European Banks: Three Headwinds

BRRD, NPLs and NIRP are three long-term headwinds for European bank investors.


The EU’s Bank Recovery and Resolution Directive (BRRD) came into force on January 1. This sets out a framework for resolving a troubled or failing bank. The good news is that an individual bank failure, however large, should not constitute a systemic risk. The BRRD forces the ECB, the Eurosystem and governments to prioritize the protection of payment systems, taxpayers and depositors. The bad news for investors is that “other parts may be allowed to fail in the normal way” – meaning the allocation of losses will follow the usual ranking: equity, subordinated debt, senior debt.

Another concern for investors is the size of the non-performing loans (NPLs). These equal 30% of bank equity in Spain and 100% of bank equity in Italy. Rapidly disposing of the NPLs at fire sale prices would be counterproductive as it destroys capital. Meanwhile, the BRRD prevents governments from recapitalizing the banks until investors have first suffered substantial losses. It follows that only with a crisis will the NPL problem be solved quickly; without a crisis, it will be solved very slowly.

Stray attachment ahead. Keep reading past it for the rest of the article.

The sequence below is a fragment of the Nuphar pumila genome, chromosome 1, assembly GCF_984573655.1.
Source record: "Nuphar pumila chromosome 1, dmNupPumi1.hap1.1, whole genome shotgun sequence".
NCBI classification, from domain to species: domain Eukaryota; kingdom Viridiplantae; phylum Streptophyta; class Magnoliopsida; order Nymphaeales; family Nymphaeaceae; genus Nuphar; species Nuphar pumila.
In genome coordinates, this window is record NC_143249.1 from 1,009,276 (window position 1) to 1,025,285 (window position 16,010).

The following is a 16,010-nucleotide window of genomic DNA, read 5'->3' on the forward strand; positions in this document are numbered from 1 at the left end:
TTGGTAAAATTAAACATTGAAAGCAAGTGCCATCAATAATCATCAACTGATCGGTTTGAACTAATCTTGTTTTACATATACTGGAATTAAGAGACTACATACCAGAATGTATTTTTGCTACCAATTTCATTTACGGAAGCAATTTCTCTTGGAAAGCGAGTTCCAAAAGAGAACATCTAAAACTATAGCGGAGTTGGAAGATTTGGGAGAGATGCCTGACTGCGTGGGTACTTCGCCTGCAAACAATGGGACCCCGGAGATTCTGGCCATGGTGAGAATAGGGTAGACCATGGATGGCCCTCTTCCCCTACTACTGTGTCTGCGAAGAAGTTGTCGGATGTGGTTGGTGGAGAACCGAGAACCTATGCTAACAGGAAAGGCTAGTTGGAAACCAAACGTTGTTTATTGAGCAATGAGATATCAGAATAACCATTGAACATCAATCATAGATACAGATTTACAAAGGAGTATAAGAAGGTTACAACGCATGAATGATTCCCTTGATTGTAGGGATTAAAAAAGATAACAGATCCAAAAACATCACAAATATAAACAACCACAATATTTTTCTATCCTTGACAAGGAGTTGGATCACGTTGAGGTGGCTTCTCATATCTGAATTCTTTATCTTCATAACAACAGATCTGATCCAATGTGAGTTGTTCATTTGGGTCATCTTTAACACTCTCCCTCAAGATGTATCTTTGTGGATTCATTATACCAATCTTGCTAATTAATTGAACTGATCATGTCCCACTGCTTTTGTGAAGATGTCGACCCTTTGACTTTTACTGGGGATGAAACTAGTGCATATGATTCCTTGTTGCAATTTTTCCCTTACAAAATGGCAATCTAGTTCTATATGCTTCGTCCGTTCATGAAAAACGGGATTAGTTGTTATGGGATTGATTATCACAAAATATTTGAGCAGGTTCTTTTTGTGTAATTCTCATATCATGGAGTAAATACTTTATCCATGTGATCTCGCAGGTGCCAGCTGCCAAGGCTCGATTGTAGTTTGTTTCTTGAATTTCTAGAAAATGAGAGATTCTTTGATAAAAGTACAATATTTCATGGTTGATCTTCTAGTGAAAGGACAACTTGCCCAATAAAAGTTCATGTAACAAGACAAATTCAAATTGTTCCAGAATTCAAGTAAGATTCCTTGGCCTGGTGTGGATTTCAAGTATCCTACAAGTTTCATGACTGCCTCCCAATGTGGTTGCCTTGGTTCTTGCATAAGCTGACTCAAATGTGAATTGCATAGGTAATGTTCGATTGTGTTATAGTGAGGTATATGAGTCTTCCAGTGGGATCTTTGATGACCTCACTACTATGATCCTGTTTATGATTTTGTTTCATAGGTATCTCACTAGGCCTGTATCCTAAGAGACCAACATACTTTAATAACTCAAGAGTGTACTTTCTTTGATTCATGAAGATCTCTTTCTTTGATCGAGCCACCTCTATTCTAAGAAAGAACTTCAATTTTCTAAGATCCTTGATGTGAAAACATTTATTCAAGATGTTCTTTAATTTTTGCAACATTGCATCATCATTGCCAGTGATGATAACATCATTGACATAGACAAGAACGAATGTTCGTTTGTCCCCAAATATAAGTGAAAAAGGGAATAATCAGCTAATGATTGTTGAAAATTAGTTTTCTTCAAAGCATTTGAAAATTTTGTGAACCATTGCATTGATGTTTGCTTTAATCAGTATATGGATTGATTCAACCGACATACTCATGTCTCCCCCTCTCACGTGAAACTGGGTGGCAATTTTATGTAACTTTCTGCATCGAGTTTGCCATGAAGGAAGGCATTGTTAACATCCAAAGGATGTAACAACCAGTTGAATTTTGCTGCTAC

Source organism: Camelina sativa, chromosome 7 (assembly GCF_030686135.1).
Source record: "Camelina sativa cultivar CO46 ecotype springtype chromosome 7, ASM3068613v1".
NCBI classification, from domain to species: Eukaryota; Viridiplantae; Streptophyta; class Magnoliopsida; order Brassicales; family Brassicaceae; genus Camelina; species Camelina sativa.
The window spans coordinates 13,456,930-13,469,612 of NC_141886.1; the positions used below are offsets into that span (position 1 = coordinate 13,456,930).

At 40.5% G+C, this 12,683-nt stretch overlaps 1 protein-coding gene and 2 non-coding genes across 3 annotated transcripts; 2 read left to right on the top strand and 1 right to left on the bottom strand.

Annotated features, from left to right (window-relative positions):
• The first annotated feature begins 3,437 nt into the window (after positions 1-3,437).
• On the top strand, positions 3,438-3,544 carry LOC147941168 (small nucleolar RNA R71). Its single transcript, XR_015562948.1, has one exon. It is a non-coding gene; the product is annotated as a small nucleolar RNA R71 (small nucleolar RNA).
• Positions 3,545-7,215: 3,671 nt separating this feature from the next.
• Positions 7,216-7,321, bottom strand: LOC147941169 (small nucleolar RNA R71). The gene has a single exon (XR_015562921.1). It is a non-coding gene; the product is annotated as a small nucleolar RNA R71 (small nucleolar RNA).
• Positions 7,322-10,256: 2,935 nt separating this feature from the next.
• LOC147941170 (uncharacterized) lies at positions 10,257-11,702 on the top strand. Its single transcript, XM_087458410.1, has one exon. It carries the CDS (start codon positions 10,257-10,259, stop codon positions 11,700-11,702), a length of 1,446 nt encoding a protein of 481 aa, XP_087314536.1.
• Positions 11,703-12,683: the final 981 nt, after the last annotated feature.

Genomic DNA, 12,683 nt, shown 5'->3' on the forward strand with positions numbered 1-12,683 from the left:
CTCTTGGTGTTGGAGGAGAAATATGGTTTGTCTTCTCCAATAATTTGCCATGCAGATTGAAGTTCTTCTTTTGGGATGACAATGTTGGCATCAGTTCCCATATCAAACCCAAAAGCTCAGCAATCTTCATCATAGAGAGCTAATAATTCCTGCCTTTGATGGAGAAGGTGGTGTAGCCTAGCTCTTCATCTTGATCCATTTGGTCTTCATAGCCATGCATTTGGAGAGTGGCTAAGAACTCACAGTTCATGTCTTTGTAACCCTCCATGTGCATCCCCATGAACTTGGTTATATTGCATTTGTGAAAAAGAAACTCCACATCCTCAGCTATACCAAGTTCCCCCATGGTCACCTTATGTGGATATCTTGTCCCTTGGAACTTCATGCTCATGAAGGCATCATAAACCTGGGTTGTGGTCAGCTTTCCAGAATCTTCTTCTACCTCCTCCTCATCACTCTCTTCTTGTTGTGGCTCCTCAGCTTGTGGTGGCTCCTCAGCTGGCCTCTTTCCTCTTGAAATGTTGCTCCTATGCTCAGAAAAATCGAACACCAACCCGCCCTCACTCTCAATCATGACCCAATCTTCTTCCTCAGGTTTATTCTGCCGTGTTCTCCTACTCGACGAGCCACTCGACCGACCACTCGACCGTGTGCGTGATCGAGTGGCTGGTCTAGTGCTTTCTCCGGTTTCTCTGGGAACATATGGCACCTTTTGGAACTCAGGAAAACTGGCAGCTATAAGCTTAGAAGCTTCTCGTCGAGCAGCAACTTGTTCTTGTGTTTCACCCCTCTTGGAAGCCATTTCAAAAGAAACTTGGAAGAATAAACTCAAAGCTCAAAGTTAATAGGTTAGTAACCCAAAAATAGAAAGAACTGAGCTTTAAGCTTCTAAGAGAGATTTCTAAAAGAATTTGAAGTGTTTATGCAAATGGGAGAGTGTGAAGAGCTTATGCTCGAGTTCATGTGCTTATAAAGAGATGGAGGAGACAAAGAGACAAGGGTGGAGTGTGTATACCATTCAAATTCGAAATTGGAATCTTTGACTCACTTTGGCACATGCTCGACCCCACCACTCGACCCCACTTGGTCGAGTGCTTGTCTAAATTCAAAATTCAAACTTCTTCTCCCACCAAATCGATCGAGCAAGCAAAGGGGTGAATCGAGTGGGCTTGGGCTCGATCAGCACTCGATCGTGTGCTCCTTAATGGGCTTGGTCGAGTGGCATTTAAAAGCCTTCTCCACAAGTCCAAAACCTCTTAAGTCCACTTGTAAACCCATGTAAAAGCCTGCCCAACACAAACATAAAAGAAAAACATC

Adding insult to injury is the ECB’s misguided negative interest rate policy (NIRP). At the zero bound, lower interest rates do very little to boost lending volumes. Rather, they compress already wafer-thin net lending margins. This pressure on bank profitability and share prices pushes up the cost of capital. And given that a major constraint to new lending is a shortage of capital, NIRP paradoxically tightens monetary conditions.

The next Insight discusses the broad implications of weak banks for investing in European equities.

Tactically Cautious On Global Equities

A December Fed rate hike, uncertainty regarding the U.S. presidential elections, weak earnings growth, diminished buyback activity and concerns about European banks pose near-term risks to global equities.


The summer rally has left equity valuations looking stretched. The median U.S. stock now trades at a higher P/E ratio than even at the 2000 peak. The Shiller P/E ratio stands at 27, but would be 37 if profit margins over the preceding ten years had been what they were in the 1990s. The fact that interest rates are low gives stocks some support, but with the Fed likely to hike rates in December, that tailwind will begin to fade.

Lackluster earnings growth remains another concern. S&P 500 and economy-wide profit margins have rolled over. Granted, the collapse in profits in the energy sector has been the major culprit, and this headwind should wane if oil prices edge higher over the next 12 months, as we expect. Nevertheless, faster wage growth and a firm U.S. dollar will limit any recovery in margins. A Trump victory could also trigger a trade war, while a Clinton triumph could mean higher taxes and increased regulatory burdens. Both will be headwinds for the corporate sector.

Bottom Line: Our Global Investment Strategy service believes global equities are vulnerable to a near-term correction.